In this context, to seek to explore the stars is a defiant act of hope. The film as a whole can be taken as an attempt to re-inspire the watcher with a desire to voyage into the final frontier, “Mankind was born on earth. It was never meant to die here”. The story of the hero, which has a significant amount of emotional heft (in ways that I shall not spoil here) is very affecting, especially for fathers of daughters. At the conclusion of the film, the hero is forced to make a leap into the unknown, and this is where the humanism of the director is shown most clearly. Where there might seem to be a deus ex machina – a God intervening in the system in order to set things right – in Nolan’s story, the deus turns out to be humanus – human beings from the future that have learned to manipulate time. One might say ‘God is one of us’.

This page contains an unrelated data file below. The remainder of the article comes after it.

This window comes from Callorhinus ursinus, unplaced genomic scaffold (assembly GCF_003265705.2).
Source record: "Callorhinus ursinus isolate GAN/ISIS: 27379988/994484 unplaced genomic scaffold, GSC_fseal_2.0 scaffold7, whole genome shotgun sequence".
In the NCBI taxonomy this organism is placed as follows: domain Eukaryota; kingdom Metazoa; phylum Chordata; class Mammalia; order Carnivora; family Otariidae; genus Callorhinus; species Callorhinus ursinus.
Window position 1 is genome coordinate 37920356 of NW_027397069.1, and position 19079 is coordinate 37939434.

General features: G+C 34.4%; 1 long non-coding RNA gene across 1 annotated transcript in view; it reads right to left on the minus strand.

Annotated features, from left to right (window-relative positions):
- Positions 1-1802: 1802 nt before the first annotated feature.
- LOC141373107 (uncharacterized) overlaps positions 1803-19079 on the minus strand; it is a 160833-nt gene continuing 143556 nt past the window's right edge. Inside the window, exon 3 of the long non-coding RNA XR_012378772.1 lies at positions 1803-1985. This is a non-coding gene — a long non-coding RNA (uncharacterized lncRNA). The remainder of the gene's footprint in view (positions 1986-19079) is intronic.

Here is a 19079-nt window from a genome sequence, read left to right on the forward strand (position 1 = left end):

However, although that is the surface truth of the story, there are two ways in which the film actually draws deeply from the Christian mythos, in ways that make me consider the film to be quite orthodox in its message. By ‘orthodox’ I mean ‘informed by the resurrection’, that is, seeing the world with a Christian point of view. The Christian perspective seems to subvert even the most consciously humanistic of intentions!

The first way in which the story draws from the Christian mythos is simply in terms of the narrative arc. The salvation of humankind is at stake, one man has to move forward, leaving behind all his ties to his family and ends up journeying alone into a black hole where he expects to die, and yet – miracle of miracles! – something happens to transform the situation and the hero is enabled to return, to be reunited with his loved ones one last time, before he ascends once again into the heavens. I trust that this description is enough to show the parallels with the Christian story.